Physical Design Methodologies for Low Power and Reliable 3D ICs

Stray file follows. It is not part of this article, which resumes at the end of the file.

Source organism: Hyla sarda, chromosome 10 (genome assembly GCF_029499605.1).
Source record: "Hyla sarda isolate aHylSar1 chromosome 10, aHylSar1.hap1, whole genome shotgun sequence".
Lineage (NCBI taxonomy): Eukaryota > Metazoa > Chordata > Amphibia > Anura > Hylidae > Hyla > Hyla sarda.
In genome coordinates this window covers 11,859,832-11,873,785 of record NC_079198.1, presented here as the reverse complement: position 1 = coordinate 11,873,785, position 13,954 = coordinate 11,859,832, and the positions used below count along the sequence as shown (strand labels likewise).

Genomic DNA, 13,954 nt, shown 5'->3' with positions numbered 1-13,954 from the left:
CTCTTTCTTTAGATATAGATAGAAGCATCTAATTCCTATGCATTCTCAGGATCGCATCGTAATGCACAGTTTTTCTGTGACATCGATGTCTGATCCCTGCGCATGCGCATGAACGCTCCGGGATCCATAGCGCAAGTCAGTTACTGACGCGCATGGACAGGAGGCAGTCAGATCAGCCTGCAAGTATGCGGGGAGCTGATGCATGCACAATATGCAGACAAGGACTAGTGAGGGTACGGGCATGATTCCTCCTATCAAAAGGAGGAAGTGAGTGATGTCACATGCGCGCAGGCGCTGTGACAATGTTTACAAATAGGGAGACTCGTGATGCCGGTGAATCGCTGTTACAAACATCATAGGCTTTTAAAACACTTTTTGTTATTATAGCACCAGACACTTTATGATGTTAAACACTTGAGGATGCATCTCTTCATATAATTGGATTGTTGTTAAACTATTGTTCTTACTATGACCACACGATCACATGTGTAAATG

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As the semiconductor industry struggles to maintain its momentum down the path following the Moore's Law, three dimensional integrated circuit (3D IC) technology has emerged as a promising solution to achieve higher integration density, better performance, and lower power consumption. However, despite its significant improvement in electrical performance, 3D IC presents several serious physical design challenges. In this dissertation, we investigate physical design methodologies for 3D ICs with primary focus on two areas: low power 3D clock tree design, and reliability degradation modeling and management. Clock trees are essential parts for digital system which dissipate a large amount of power due to high capacitive loads. The majority of existing 3D clock tree designs focus on minimizing the total wire length, which produces sub-optimal results for power optimization. In this dissertation, we formulate a 3D clock tree design flow which directly optimizes for clock power. Besides, we also investigate the design methodology for clock gating a 3D clock tree, which uses shutdown gates to selectively turn off unnecessary clock activities. Different from the common assumption in 2D ICs that shutdown gates are cheap thus can be applied at every clock node, shutdown gates in 3D ICs introduce additional control TSVs, which compete with clock TSVs for placement resources. We explore the design methodologies to produce the optimal allocation and placement for clock and control TSVs so that the clock power is minimized. We show that the proposed synthesis flow saves significant clock power while accounting for available TSV placement area. Vertical integration also brings new reliability challenges including TSV's electromigration (EM) and several other reliability loss mechanisms caused by TSV-induced stress. These reliability loss models involve complex inter-dependencies between electrical and thermal conditions, which have not been investigated in the past. In this dissertation we set up an electrical/thermal/reliability co-simulation framework to capture the transient of reliability loss in 3D ICs. We further derive and validate an analytical reliability objective function that can be integrated into the 3D placement design flow. The reliability aware placement scheme enables co-design and co-optimization of both the electrical and reliability property, thus improves both the circuit's performance and its lifetime. Our electrical/reliability co-design scheme avoids unnecessary design cycles or application of ad-hoc fixes that lead to sub-optimal performance. Vertical integration also enables stacking DRAM on top of CPU, providing high bandwidth and short latency. However, non-uniform voltage fluctuation and local thermal hotspot in CPU layers are coupled into DRAM layers, causing a non-uniform bit-cell leakage (thereby bit flip) distribution. We propose a performance-power-resilience simulation framework to capture DRAM soft error in 3D multi-core CPU systems. In addition, a dynamic resilience management (DRM) scheme is investigated, which adaptively tunes CPU's operating points to adjust DRAM's voltage noise and thermal condition during runtime. The DRM uses dynamic frequency scaling to achieve a resilience borrow-in strategy, which effectively enhances DRAM's resilience without sacrificing performance. The proposed physical design methodologies should act as important building blocks for 3D ICs and push 3D ICs toward mainstream acceptance in the near future.